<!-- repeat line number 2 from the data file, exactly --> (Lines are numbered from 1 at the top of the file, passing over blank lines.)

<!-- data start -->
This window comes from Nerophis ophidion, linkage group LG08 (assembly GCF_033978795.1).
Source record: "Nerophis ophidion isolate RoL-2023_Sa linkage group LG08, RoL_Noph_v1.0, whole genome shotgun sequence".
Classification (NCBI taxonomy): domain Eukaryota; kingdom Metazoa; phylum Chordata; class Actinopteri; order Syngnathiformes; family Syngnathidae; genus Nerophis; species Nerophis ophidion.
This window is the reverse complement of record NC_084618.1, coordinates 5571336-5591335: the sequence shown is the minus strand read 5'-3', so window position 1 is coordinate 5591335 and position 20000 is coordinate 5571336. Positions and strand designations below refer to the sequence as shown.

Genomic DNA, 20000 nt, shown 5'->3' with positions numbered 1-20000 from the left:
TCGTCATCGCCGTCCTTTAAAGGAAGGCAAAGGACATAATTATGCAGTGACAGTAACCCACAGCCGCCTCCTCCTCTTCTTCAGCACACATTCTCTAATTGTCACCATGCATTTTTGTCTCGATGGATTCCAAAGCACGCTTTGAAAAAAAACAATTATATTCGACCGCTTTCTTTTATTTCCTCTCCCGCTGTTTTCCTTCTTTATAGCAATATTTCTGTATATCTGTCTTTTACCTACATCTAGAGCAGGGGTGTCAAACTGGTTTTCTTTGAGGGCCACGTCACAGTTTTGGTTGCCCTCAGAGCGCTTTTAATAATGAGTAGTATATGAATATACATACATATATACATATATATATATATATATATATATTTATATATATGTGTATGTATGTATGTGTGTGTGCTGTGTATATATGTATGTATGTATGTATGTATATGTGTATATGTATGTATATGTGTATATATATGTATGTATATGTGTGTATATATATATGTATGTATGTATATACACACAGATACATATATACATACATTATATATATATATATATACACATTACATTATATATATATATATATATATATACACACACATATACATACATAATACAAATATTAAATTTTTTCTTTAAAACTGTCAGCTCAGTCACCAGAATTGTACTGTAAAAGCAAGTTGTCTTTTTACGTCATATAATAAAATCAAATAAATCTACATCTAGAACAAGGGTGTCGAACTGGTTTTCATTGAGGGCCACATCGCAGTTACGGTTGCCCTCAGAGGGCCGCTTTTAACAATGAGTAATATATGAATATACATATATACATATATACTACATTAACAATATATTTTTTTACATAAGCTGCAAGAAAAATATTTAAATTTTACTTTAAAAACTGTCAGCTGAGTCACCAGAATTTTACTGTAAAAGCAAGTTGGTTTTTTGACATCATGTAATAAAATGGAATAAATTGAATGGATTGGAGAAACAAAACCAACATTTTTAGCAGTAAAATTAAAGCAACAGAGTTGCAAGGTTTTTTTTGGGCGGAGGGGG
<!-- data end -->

Source record: "Nerophis ophidion isolate RoL-2023_Sa linkage group LG08, RoL_Noph_v1.0, whole genome shotgun sequence".